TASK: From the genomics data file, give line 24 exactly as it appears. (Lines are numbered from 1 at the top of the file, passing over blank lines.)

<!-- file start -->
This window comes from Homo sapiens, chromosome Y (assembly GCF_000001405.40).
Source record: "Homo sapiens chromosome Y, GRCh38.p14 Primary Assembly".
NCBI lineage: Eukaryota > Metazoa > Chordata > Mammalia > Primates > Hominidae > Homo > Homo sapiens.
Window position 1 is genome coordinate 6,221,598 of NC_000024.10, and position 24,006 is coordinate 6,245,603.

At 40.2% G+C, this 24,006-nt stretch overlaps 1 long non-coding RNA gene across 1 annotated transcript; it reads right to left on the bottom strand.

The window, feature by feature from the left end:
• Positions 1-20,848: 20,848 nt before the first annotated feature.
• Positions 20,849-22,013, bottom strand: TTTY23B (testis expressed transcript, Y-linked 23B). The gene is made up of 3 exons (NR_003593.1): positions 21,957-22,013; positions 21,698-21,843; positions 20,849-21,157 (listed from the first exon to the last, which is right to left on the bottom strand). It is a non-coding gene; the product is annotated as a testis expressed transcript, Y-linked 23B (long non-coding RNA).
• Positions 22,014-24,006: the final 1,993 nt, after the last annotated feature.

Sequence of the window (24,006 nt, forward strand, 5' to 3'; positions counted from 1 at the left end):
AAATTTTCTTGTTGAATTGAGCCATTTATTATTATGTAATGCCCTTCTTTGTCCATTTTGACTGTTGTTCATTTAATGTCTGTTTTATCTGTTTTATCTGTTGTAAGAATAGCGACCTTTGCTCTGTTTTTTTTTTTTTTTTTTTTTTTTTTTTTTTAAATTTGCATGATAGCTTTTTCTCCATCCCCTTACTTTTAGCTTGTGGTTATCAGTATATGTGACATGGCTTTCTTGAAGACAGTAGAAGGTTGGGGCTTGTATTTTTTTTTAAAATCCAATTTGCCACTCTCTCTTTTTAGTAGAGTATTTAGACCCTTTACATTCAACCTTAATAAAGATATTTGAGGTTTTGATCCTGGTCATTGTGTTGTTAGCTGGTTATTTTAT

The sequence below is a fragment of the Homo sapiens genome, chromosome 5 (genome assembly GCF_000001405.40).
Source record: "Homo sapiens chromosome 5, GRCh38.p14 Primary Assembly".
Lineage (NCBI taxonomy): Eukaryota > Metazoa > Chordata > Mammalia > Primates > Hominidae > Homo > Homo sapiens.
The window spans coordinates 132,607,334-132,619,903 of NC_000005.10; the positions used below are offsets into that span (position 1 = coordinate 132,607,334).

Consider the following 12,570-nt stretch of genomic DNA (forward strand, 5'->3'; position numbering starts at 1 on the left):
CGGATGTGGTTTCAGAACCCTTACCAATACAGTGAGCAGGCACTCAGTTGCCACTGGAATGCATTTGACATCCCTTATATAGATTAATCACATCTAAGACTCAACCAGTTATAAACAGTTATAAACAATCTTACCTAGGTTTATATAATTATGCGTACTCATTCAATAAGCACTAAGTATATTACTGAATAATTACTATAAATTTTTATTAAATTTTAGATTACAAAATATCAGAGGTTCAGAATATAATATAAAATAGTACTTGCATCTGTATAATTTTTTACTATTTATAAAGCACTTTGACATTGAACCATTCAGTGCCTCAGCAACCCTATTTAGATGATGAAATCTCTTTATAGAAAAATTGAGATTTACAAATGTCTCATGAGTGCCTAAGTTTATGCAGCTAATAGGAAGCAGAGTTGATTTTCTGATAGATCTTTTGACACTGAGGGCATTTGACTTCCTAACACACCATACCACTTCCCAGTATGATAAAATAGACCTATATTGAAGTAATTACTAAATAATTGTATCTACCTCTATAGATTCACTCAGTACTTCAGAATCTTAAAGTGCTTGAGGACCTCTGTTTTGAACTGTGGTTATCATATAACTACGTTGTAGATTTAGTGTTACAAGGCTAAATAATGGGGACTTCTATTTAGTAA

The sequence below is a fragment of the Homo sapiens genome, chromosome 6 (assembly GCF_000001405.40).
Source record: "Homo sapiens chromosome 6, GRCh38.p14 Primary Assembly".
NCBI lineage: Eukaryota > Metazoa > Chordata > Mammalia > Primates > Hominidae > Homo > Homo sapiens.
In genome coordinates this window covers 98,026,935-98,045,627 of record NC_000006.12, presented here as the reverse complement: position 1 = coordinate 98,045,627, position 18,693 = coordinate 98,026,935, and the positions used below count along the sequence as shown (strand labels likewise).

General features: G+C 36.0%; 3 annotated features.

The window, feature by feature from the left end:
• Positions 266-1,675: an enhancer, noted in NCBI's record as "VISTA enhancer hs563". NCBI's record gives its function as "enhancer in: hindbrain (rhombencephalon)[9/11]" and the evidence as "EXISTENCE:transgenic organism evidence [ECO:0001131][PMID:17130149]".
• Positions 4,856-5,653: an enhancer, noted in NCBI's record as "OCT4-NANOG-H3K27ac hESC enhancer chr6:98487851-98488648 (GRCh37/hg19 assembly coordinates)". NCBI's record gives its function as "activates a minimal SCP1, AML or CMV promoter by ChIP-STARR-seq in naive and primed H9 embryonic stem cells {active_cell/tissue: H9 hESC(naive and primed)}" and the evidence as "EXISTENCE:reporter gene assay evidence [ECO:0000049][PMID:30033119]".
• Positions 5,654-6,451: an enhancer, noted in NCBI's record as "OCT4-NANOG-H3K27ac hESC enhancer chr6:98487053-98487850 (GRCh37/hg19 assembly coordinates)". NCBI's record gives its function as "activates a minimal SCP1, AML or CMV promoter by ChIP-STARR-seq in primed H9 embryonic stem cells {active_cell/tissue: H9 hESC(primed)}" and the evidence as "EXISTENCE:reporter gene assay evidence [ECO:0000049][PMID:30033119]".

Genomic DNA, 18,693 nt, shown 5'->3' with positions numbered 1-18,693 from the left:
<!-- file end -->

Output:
• Positions 266-1,675: an enhancer, noted in NCBI's record as "VISTA enhancer hs563". NCBI's record gives its function as "enhancer in: hindbrain (rhombencephalon)[9/11]" and the evidence as "EXISTENCE:transgenic organism evidence [ECO:0001131][PMID:17130149]".